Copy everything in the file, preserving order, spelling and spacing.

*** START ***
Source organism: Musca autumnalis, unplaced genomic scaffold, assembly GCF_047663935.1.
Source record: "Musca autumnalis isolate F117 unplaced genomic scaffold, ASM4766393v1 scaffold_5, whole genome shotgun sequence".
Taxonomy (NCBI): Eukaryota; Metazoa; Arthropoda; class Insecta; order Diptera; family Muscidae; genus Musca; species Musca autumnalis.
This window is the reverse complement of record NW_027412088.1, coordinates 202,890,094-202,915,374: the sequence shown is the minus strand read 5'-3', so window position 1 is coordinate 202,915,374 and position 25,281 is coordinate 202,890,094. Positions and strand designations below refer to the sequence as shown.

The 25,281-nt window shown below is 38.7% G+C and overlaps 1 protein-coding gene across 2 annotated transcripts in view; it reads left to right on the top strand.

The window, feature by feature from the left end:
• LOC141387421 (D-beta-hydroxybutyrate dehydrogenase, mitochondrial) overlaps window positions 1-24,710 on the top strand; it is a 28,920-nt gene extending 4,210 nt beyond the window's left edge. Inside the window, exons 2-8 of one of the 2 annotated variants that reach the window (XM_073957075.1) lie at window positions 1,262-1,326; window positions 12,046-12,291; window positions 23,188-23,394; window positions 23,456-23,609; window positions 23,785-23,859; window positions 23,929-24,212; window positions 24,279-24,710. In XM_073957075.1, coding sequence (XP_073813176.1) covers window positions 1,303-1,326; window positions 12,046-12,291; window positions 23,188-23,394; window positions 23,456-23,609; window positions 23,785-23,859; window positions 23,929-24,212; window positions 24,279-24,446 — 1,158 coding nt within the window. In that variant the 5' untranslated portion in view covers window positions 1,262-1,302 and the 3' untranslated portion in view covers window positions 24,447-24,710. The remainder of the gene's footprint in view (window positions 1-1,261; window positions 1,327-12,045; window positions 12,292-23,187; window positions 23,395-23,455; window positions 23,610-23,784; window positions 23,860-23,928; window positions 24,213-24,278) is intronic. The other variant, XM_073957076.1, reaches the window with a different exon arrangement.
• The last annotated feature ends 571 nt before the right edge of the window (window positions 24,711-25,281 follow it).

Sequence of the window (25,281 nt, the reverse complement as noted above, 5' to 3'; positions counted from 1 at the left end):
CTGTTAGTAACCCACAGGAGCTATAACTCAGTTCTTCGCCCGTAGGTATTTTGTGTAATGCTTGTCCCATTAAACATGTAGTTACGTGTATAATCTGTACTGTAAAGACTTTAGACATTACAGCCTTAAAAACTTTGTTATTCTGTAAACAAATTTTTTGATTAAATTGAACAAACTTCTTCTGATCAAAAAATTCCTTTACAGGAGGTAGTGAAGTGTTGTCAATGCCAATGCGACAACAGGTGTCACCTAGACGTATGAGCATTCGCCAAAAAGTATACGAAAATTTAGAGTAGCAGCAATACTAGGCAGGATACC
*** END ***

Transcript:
Source organism: Musca autumnalis, unplaced genomic scaffold, assembly GCF_047663935.1.
Source record: "Musca autumnalis isolate F117 unplaced genomic scaffold, ASM4766393v1 scaffold_5, whole genome shotgun sequence".
Taxonomy (NCBI): Eukaryota; Metazoa; Arthropoda; class Insecta; order Diptera; family Muscidae; genus Musca; species Musca autumnalis.
This window is the reverse complement of record NW_027412088.1, coordinates 202,890,094-202,915,374: the sequence shown is the minus strand read 5'-3', so window position 1 is coordinate 202,915,374 and position 25,281 is coordinate 202,890,094. Positions and strand designations below refer to the sequence as shown.

The 25,281-nt window shown below is 38.7% G+C and overlaps 1 protein-coding gene across 2 annotated transcripts in view; it reads left to right on the top strand.

The window, feature by feature from the left end:
• LOC141387421 (D-beta-hydroxybutyrate dehydrogenase, mitochondrial) overlaps window positions 1-24,710 on the top strand; it is a 28,920-nt gene extending 4,210 nt beyond the window's left edge. Inside the window, exons 2-8 of one of the 2 annotated variants that reach the window (XM_073957075.1) lie at window positions 1,262-1,326; window positions 12,046-12,291; window positions 23,188-23,394; window positions 23,456-23,609; window positions 23,785-23,859; window positions 23,929-24,212; window positions 24,279-24,710. In XM_073957075.1, coding sequence (XP_073813176.1) covers window positions 1,303-1,326; window positions 12,046-12,291; window positions 23,188-23,394; window positions 23,456-23,609; window positions 23,785-23,859; window positions 23,929-24,212; window positions 24,279-24,446 — 1,158 coding nt within the window. In that variant the 5' untranslated portion in view covers window positions 1,262-1,302 and the 3' untranslated portion in view covers window positions 24,447-24,710. The remainder of the gene's footprint in view (window positions 1-1,261; window positions 1,327-12,045; window positions 12,292-23,187; window positions 23,395-23,455; window positions 23,610-23,784; window positions 23,860-23,928; window positions 24,213-24,278) is intronic. The other variant, XM_073957076.1, reaches the window with a different exon arrangement.
• The last annotated feature ends 571 nt before the right edge of the window (window positions 24,711-25,281 follow it).

Sequence of the window (25,281 nt, the reverse complement as noted above, 5' to 3'; positions counted from 1 at the left end):
CTGTTAGTAACCCACAGGAGCTATAACTCAGTTCTTCGCCCGTAGGTATTTTGTGTAATGCTTGTCCCATTAAACATGTAGTTACGTGTATAATCTGTACTGTAAAGACTTTAGACATTACAGCCTTAAAAACTTTGTTATTCTGTAAACAAATTTTTTGATTAAATTGAACAAACTTCTTCTGATCAAAAAATTCCTTTACAGGAGGTAGTGAAGTGTTGTCAATGCCAATGCGACAACAGGTGTCACCTAGACGTATGAGCATTCGCCAAAAAGTATACGAAAATTTAGAGTAGCAGCAATACTAGGCAGGATACC